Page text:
Automotive

Hyundai H350 Fuel Cell Concept brings hydrogen power to light commercial vehicles

Hyundai H350 Fuel Cell Concept...
It looks like a van and drives like a van, but it's powered by hydrogen 
It looks like a van and drives like a van, but it's powered by hydrogen 
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It looks like a van and drives like a van, but it's powered by hydrogen 
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It looks like a van and drives like a van, but it's powered by hydrogen 
A peek under the skin of the Hyundai H350 Fuel Cell Concept
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A peek under the skin of the Hyundai H350 Fuel Cell Concept

Electric powertrains might hog the headlines, but hydrogen fuel cell vehicles are also shaping up as a viable alternative to internal combustion engines because they combine the zero local emissions (if you don't count water) benefits of electric vehicles with the convenience of being able to top up at a fuel pump. The new Hyundai H350 Fuel Cell Concept takes just four minutes to refuel and can travel up to 422 km (262 mi) on a single tank.

The H350 Fuel Cell Concept made made its debut at IAA in Hannover, where it shares floorspace with new electric vans like the Volkswagen e-Crafter and the futuristic Mercedes Vision Van. Where it deviates from the path taken by these vans is under the floor, where 175 L (46 gal) worth of tanks pressurized to 700-bar hold up to 7.05 kg (15.5 lb) of hydrogen.

That fuel is broken down into protons and electrons in the fuel cell stack, which produces energy to be stored in a small 24-kW lithium-polymer battery pack. An inverter converts the energy in the battery into the alternating current required to power the electric motor, and the only by-product is water vapor.

A peek under the skin of the Hyundai H350 Fuel Cell Concept
A peek under the skin of the Hyundai H350 Fuel Cell Concept

The use of hydrogen gives the H350 a huge range advantage compared to a pure battery electric light commercial vehicles. For example, compared to the 208 km (129 mi) you'll get from the 43 kWh battery in the e-Crafter, the Hyundai can cover 422 km (262 mi) on a full tank, and refueling it doesn't take 45 minutes when you're empty.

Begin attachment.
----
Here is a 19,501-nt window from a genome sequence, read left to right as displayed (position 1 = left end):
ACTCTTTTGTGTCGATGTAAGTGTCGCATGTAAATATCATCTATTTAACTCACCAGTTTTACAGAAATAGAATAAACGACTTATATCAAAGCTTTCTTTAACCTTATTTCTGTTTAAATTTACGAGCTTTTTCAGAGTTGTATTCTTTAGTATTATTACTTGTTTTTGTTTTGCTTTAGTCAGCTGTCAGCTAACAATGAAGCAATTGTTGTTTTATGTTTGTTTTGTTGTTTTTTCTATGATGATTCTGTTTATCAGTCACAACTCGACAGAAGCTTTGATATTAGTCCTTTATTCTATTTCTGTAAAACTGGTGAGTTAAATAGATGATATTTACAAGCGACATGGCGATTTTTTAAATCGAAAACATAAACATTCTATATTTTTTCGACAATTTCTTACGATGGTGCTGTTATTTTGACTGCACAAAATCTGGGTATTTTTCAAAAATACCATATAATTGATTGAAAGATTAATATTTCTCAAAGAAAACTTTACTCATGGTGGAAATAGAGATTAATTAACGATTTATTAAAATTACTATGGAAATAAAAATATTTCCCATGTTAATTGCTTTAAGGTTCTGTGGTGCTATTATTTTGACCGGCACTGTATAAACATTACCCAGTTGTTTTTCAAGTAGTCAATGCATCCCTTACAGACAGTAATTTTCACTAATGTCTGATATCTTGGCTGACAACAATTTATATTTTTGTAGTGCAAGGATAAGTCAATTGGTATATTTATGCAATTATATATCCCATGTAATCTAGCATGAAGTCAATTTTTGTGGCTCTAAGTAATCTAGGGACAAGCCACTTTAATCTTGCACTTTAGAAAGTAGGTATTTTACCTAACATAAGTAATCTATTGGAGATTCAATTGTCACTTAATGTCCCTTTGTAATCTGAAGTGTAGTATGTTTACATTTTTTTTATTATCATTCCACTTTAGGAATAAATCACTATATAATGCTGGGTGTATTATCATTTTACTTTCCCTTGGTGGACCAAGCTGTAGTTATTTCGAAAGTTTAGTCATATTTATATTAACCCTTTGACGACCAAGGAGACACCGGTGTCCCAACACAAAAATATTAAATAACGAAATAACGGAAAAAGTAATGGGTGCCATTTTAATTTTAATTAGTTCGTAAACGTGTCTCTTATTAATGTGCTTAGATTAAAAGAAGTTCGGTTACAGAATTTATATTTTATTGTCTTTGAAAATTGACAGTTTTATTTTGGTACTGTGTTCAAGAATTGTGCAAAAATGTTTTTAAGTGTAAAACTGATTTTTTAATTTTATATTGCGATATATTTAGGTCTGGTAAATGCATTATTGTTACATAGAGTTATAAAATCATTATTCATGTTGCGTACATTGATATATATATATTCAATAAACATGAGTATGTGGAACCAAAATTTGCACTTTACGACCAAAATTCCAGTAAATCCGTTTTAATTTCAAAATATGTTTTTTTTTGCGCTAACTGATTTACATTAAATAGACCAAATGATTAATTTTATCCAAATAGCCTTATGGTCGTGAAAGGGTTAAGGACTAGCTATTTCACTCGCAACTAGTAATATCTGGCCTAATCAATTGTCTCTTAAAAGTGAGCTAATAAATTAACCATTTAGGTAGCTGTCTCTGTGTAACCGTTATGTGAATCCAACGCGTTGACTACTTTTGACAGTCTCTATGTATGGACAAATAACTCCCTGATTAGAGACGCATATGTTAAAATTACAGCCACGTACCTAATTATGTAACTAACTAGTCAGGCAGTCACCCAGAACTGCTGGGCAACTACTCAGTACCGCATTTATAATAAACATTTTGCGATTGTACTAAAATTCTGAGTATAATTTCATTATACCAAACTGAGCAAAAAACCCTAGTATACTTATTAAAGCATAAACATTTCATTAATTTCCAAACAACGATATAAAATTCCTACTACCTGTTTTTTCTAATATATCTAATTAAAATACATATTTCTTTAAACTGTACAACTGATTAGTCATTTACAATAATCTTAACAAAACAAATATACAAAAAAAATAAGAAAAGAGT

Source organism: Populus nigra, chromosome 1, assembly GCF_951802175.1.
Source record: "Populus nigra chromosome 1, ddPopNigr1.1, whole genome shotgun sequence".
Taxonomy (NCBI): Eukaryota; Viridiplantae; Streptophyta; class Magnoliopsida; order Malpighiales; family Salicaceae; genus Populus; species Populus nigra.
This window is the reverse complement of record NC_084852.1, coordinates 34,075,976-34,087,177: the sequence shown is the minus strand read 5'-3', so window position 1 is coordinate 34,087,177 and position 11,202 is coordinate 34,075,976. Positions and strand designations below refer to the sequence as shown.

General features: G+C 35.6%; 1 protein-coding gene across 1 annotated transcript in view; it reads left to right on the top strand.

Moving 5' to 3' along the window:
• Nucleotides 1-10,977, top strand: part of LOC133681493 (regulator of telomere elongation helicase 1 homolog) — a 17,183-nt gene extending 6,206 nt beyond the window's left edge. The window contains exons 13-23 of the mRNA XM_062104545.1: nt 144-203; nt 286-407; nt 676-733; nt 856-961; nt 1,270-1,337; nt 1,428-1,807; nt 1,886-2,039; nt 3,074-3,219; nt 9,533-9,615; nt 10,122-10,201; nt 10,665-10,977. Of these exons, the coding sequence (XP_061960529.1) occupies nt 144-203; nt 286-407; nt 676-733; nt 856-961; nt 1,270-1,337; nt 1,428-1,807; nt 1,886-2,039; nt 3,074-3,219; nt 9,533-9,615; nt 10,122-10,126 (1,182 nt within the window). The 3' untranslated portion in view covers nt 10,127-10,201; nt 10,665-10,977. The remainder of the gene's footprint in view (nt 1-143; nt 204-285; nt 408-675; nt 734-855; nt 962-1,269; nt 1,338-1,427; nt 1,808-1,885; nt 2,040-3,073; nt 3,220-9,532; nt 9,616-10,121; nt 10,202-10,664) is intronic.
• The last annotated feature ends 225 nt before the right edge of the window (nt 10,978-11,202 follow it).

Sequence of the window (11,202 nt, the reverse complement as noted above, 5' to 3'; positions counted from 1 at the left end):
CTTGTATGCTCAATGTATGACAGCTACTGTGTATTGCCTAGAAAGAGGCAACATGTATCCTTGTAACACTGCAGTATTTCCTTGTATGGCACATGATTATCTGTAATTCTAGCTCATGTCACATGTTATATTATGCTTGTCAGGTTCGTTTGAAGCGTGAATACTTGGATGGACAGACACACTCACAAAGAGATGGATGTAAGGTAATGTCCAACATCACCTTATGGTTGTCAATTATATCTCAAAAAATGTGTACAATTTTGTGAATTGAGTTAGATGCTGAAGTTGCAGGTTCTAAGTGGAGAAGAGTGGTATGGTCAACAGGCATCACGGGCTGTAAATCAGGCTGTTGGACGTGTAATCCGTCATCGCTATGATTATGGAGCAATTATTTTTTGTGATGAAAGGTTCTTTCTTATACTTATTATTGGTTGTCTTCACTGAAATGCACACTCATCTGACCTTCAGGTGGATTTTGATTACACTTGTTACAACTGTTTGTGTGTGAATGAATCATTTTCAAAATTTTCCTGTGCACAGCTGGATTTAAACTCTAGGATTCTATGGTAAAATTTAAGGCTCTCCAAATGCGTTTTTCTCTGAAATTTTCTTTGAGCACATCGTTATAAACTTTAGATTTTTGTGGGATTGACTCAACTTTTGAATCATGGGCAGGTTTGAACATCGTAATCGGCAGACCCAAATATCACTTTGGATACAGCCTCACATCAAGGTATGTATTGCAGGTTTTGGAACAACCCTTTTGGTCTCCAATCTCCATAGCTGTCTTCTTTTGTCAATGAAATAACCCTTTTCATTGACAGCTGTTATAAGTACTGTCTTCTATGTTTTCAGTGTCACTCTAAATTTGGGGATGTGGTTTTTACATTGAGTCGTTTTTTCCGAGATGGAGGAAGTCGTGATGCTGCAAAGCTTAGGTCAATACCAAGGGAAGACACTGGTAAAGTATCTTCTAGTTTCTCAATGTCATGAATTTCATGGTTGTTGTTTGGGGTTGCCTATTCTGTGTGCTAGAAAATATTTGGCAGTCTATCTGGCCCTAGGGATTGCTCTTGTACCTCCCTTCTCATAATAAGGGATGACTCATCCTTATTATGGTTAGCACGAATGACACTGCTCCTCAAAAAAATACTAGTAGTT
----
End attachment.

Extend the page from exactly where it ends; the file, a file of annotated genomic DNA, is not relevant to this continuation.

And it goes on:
It's not just range where the hydrogen fuel cell forges ahead, with the 100-kW (134-hp) powertrain able to take the van to 150 km/h (93 mph), rather than the 80 km/h (50 mph) you'll get from an e-Crafter or 120 km/h (75 mph) the Nissan e-NV200 can manage.

Performance aside, there are no real practical drawbacks in terms of cargo room to running hydrogen power compared to gasoline, diesel or electric power. The load area can still hold between 10.5 m3 (370 cu.ft) and 12.9 m3 (456 cu.ft) in load-hauling guise, and the passenger version still has room for 14 rear seats.

At the moment this is just a concept, but it's not a giant leap to suggest Hyundai has a production model in the works. It already has a Tucson (ix35 outside the US) fuel cell CUV in production, and although hydrogen infrastructre still lags behind charge stations and gas stations, Toyota and Honda have also committed to the technology.

Source: Hyundai

3 comments
swaan
700bar and 4 minutes to refill? Where? Oh yeah - in Hyundais dreams! It will be cost effective compared to a battery only version only in very specific scenarios such as highway only transit and only until battery technology matures further. The cost of hydrogen is very high - especially at 700bar and when you also want it to be made using renewable energy. Yes the price will come down but not nearly as quickly as battery prices do.
EcoLogical
Kudos to Hyundai for developing a non-polluting van. Any van/truck that doesn't use gas or especially diesel engines is a good thing. I'd much rather see fuel cell hybrids than ICE hybrids.
Ragnarok
4 minutes to refill, this is not too different from Diesel or Petrol vs an EV recharge up to 8 hrs. depending on type of charger. Cost of Hydrogen ?. $ 0.00 if generated from solar and generating equipment cost will be fairly quickly recovered from the free fuel and with regards to safety I would feel safer with a Hydrogen power source than sitting on top of 1/2 ton of Lithium having a meltdown or hissy fit, mobile phones come to mind as an example. Fuel cell technology in various forms have more to offer than battery technology which at this point has been pushed about as far as it can go.